Responsible lending, JobSeeker, COVID vaccine: This week’s best banking news

woman looking at laptop calling for responsible lending
  • Responsible lending: 23,000 Aussies call for laws to be strengthened 
  • JobSeeker to go up by $25 per week from April 
  • How the COVID vaccine has affected currencies around the world
  • Bank of Queensland buys ME Bank for a massive $1.3 million
  • Property prices surge: what does it mean for first home buyers? 
  • Here’s what you need to know about the changes to ING’s Savings Maximiser 

All in this week’s best banking recap: editor’s pick. 

Why 23,000 Aussies are calling for responsible lending laws to be kept in place 

After the Senate Economics Committee in Canberra hosted hearings about responsible lending last Friday, Aussies are calling for the laws to be strengthened. 

In fact, prior to the hearings (and the potential stripping back of responsible lending practices by the Government), 23,000 individuals signed a letter to Australian parliamentarians demanding that the laws be maintained. 

Introduced federally in 2009 as part of the National Consumer Credit Protect (NCCP) Act, these laws addressed the not-so-great lending practices during the global financial crisis (GFC). Plus, over two years ago it was recommended that the NCCP Act remain unchanged, as concluded by the banking royal commission. 

The open letter was created by consumer advocacy group CHOICE and it is also supported by more than 125 charities, unions, academic and financial counsellors. 

Read full article:
23,000 Aussies call for responsible lending laws to be strengthened to find out more about what the Government is proposing for these laws.

JobSeeker payments to increase by $50 a fortnight from April 

Earlier in the week, the Federal Government confirmed that the JobSeeker payment will rise by $50 a fortnight from the beginning of April. 

The total fortnightly payment will sit at a maximum of $615.70 (or about $44 a day for a single person).  

On the whole, however, it still amounts to a decrease to the current rate, as a result of the termination of the Coronavirus supplement. 

Since April 2020, Aussies receiving income support had their payments increased by an additional $550 per fortnight (periodically decreased to $150). 

At the moment, those eligible for this type of government benefit can receive up to $715.70 a fortnight (until March 31 when the supplement begins to be phased out). 

Read full article:
JobSeeker to rise by $25 a week from April to find out what you need to do to get this new JobSeeker rate.

Which currencies have been boosted by the COVID vaccine and which have been left behind?

person looking at international currencies on phone

As COVID vaccines continue to be administered throughout the UK, the British Pound has spiked against the US Dollar. GBP hit a new high, passing US$1.41 in the middle of the week (the first time since April 2018).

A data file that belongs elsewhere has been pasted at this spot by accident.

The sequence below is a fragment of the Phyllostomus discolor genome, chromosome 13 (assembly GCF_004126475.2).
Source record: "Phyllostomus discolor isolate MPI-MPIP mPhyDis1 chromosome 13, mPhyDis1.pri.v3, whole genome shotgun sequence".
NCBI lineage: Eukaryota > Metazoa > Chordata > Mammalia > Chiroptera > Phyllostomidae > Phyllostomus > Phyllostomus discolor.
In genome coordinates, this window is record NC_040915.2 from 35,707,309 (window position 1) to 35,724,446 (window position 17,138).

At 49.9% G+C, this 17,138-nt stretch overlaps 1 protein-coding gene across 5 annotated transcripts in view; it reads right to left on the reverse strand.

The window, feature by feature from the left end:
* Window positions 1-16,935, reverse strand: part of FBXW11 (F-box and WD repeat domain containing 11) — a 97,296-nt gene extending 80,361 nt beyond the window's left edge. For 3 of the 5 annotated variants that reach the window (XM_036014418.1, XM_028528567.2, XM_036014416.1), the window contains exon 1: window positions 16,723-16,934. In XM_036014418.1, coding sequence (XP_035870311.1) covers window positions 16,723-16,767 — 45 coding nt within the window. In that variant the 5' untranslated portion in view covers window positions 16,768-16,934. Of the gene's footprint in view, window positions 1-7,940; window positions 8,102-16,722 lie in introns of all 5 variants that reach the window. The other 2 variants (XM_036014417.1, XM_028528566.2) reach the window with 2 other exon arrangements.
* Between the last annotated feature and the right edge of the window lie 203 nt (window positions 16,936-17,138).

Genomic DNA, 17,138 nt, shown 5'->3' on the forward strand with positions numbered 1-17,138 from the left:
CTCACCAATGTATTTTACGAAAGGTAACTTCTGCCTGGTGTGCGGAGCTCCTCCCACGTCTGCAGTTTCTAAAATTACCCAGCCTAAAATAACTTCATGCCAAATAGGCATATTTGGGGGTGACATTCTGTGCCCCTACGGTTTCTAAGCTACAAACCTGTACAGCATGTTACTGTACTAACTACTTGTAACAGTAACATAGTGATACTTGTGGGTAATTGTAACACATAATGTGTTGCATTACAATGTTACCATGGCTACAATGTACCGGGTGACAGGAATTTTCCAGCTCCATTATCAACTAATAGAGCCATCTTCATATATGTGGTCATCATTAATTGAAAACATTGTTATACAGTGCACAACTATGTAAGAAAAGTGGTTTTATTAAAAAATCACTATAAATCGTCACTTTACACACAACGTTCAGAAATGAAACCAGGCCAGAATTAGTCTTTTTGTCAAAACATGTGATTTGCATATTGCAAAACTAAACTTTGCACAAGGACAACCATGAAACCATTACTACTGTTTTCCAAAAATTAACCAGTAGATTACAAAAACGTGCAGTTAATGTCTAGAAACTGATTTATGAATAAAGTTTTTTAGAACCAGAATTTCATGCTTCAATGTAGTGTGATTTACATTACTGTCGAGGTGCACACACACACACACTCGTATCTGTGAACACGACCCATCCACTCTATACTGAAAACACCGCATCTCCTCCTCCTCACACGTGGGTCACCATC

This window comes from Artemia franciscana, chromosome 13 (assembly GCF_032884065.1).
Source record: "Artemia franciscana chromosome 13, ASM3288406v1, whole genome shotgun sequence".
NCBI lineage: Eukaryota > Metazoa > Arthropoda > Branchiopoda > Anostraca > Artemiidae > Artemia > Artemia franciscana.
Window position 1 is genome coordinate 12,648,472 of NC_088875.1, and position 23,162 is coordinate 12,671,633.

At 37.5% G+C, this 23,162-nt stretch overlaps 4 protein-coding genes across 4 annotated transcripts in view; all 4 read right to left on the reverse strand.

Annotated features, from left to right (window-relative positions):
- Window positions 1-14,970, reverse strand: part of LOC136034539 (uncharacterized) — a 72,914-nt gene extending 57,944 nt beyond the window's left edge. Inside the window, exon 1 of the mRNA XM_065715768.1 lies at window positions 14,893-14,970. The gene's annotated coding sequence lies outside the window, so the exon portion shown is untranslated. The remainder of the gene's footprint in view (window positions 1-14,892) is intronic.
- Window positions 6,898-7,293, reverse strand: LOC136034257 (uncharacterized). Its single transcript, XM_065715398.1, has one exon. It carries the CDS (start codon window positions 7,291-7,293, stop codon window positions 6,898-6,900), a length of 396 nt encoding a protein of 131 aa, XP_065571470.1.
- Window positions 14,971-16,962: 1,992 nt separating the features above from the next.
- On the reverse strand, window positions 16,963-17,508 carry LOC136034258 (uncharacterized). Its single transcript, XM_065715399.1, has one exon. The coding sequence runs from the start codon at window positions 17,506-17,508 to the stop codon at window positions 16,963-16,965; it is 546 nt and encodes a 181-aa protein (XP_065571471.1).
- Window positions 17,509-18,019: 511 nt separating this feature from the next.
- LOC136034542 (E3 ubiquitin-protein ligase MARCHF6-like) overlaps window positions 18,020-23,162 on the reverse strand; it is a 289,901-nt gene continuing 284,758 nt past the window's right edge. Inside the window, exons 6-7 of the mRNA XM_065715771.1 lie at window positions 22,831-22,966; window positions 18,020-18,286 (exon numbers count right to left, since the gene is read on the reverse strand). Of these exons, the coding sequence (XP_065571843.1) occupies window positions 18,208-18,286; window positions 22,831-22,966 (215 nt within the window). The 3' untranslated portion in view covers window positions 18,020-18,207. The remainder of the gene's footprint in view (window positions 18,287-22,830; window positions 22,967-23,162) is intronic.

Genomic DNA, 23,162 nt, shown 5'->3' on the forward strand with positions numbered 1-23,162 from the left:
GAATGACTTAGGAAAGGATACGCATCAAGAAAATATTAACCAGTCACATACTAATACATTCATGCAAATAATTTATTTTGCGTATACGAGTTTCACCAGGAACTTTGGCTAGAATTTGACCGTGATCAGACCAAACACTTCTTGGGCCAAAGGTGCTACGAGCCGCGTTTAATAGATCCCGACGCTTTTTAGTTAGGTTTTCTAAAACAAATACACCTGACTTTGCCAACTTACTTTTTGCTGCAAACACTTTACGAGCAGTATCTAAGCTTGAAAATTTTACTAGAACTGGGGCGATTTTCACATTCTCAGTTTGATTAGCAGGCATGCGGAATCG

Australia also started rolling out vaccines this week, and our dollar has continued to do well - breaking 79 US cents. 

On the flip side, the vaccines and recovering international economy could mean a weaker US dollar. Why? Because the more positive sentiment around the world means investors feel more comfortable using other currencies and don’t rely on the safety blanket of USD as much. 

Read full article:
COVID vaccine race to boost some currencies and leave others behind to find out whether now is the good time to spend money overseas. 

BOQ buys ME Bank for $1.3 billion 

This week Bank of Queensland (BOQ) announced it is taking over industry super fund-owned lender ME Bank. 

The deal came to a large $1.3 billion and came after a bidding war between BOQ, ANZ and Bendigo Bank. 

Last financial year, ME Bank made a profit of $80.85 million. The acquisition by BOQ will be funded by an underwritten capital raising of $1.35 billion and (pending regulatory approval) is expected to be finalised by the end of June 2021. 

Read full article
: BOQ acquires ME Bank in massive $1.3 billion deal to see what chairman of ME Bank, James Evans said about the decision.

How first home buyers could be affected by property prices surge

first home buyer thinking about property price spike

Property prices are set to rise by 16% over the next two years says CommBank.

Latest stats from CommBank’s head of economics, Greath Aird forecasted that the price of Aussie homes will bump up by 9% in 2021 and an additional 7% over 2022. 

This is a result of both low home loan rates and a recovery in employment numbers.

But according to Archistar’s property expert Dr Andrew Wilson, this creates a barrier for first home buyers to crack into the market. 

“[Higher prices are] poison for first home buyers because they can’t save at the same rate for their deposit as rising prices. For owner occupiers, that doesn’t really matter because they have a property to trade in, but first home buyers just have to work off a higher deposit,” Wilson said. 

Read full article:
Could first home buyers be shut out as property prices surge? to see what Mozo’s Steve Jovcevski says about rising housing prices. 

Changes are coming in March to ING’s Savings Maximiser: here’s what you need to know  

The popular ING Savings Maximiser offers has some changes coming next month. 

While no changes are set to happen to its 1.35% interest rate (at least from what we know), from 1 March 2021 the bank is adding another condition for savings account customers to earn full interest. 

The change says that customers must ensure that the balance on their nominated Savings Maximiser is higher than it was at the end of the month prior (not including interest payments). 

Read full article:
ING's Savings Maximiser conditions to change in March: Here's what you need to know to find out more about this account. 

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